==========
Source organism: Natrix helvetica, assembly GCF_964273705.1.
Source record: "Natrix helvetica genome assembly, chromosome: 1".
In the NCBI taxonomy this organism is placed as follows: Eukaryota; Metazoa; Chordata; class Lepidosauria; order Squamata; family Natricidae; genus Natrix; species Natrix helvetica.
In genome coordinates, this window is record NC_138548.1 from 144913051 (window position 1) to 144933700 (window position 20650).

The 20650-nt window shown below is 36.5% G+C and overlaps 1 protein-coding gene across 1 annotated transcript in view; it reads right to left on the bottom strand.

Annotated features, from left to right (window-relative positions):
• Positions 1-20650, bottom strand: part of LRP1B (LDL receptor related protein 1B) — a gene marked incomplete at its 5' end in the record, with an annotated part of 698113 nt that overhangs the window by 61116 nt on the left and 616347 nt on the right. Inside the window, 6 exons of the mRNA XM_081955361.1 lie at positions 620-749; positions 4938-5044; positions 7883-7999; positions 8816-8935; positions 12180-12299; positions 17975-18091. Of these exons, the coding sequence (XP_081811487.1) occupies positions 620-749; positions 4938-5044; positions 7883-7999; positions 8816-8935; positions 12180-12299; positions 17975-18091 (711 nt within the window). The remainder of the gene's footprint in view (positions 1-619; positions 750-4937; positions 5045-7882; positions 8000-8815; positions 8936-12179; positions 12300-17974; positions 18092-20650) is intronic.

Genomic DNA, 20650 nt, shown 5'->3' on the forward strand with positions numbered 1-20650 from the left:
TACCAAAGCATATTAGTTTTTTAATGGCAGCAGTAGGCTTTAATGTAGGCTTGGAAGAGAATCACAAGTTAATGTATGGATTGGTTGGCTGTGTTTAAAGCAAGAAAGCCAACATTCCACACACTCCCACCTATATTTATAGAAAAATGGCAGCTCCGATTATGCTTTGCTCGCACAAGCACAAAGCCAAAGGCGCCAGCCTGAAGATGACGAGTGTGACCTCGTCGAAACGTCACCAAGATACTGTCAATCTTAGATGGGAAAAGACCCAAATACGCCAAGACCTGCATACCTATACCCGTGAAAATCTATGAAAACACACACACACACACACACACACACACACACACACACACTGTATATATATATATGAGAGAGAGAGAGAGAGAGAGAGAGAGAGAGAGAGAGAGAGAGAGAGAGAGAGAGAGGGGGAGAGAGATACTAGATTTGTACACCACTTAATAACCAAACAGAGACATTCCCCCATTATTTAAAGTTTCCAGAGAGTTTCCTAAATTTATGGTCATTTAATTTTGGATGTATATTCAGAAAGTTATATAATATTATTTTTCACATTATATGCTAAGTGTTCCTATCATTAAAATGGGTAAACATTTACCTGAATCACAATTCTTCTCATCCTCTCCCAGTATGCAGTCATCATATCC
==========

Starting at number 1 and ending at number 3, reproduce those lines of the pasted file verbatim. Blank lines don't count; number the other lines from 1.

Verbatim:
Source organism: Natrix helvetica, assembly GCF_964273705.1.
Source record: "Natrix helvetica genome assembly, chromosome: 1".
In the NCBI taxonomy this organism is placed as follows: Eukaryota; Metazoa; Chordata; class Lepidosauria; order Squamata; family Natricidae; genus Natrix; species Natrix helvetica.